Did China Conduct Another ASAT Test?
If you believe China's account, it launched a geophysical sounding rocket yesterday. If you believe Bill Gertz, it was an antisatellite (ASAT) test.
China's official news agency, Xinhua, reported that it launched a sounding rocket at 9:00 pm (Beijing Time) Monday with a scientific payload to study energetic particles and magnetic fields. The launch was from the Xichang space launch site near Chengdu.
Bill Gertz, senior editor at the Washington Free Beacon and a columnist for the Washington Times, however, reports that it was an ASAT test disguised as a space exploration rocket. He describes it as "the first test of a new ground-launched anti-satellite missile" whose existence, he says, was first reported by the Free Beacon in October.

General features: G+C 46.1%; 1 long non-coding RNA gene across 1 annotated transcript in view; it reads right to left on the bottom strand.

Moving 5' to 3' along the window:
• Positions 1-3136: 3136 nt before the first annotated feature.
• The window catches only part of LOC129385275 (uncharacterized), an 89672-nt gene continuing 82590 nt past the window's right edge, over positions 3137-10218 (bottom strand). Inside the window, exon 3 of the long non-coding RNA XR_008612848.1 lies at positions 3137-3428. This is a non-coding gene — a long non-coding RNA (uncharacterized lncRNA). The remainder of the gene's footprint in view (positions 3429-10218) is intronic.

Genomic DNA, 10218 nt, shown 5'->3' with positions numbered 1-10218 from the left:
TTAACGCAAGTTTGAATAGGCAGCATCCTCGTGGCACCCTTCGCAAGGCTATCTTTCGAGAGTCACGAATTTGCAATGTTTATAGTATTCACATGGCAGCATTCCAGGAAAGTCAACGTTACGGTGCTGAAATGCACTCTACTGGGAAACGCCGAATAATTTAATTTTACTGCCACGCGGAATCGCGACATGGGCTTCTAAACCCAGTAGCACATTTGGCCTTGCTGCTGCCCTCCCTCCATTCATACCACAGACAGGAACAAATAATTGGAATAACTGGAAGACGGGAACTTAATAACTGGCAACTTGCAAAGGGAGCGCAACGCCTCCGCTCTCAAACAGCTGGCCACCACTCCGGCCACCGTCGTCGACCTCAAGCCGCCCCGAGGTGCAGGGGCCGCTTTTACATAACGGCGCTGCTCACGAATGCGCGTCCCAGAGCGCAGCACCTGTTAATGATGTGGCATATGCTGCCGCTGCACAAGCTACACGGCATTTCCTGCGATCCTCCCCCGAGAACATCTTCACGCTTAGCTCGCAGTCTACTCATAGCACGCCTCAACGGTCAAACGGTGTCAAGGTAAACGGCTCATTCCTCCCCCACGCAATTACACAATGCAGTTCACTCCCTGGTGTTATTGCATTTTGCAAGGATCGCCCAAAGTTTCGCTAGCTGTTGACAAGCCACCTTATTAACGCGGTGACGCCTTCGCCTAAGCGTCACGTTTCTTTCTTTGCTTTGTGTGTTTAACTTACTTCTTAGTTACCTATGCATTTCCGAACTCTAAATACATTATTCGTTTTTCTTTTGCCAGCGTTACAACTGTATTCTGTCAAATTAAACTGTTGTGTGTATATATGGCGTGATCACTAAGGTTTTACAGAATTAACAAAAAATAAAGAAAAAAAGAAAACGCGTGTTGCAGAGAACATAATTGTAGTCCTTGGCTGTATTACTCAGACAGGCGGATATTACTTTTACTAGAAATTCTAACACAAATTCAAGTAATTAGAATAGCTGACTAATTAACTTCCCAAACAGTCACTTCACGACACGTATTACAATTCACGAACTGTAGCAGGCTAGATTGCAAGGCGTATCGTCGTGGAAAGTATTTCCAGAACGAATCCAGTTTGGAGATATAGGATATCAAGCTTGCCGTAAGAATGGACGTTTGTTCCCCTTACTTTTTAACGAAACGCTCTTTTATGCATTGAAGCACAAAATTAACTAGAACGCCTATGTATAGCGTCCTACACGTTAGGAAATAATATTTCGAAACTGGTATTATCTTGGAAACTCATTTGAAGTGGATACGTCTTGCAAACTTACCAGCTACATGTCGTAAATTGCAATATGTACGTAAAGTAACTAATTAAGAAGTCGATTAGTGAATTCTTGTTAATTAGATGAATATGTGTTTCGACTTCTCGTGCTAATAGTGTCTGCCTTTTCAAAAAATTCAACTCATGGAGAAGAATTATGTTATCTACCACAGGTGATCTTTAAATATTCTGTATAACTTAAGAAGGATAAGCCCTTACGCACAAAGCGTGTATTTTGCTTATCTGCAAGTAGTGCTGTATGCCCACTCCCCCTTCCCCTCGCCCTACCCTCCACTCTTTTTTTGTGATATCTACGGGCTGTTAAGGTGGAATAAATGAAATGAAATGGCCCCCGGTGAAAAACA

Some U.S. experts on China's space program expected an ASAT test in January that did not materialize. Greg Kulacki of the Union of Concerned Scientists argued that the United States should try to convince China not to conduct the test. China's successful 2007 ASAT test against one of its own weather satellites created over 3,000 pieces of space debris that earned it international condemnation. That launch also was from Xichang, but used a different rocket.
Gertz quoted a Pentagon spokesperson as saying only that they do not comment on intelligence matters. Reporters did not ask questions about it at the daily State Department briefings yesterday or today.
The Pentagon released its most recent congressionally-required annual assessment of military and security developments involving China last week -- often called the "China military power" report. The topic of ASATs was not raised during a press conference with David Helvey, Deputy Assistant Secretary of Defense for East Asia, and the report itself says little new about China's space or counter-space activities.
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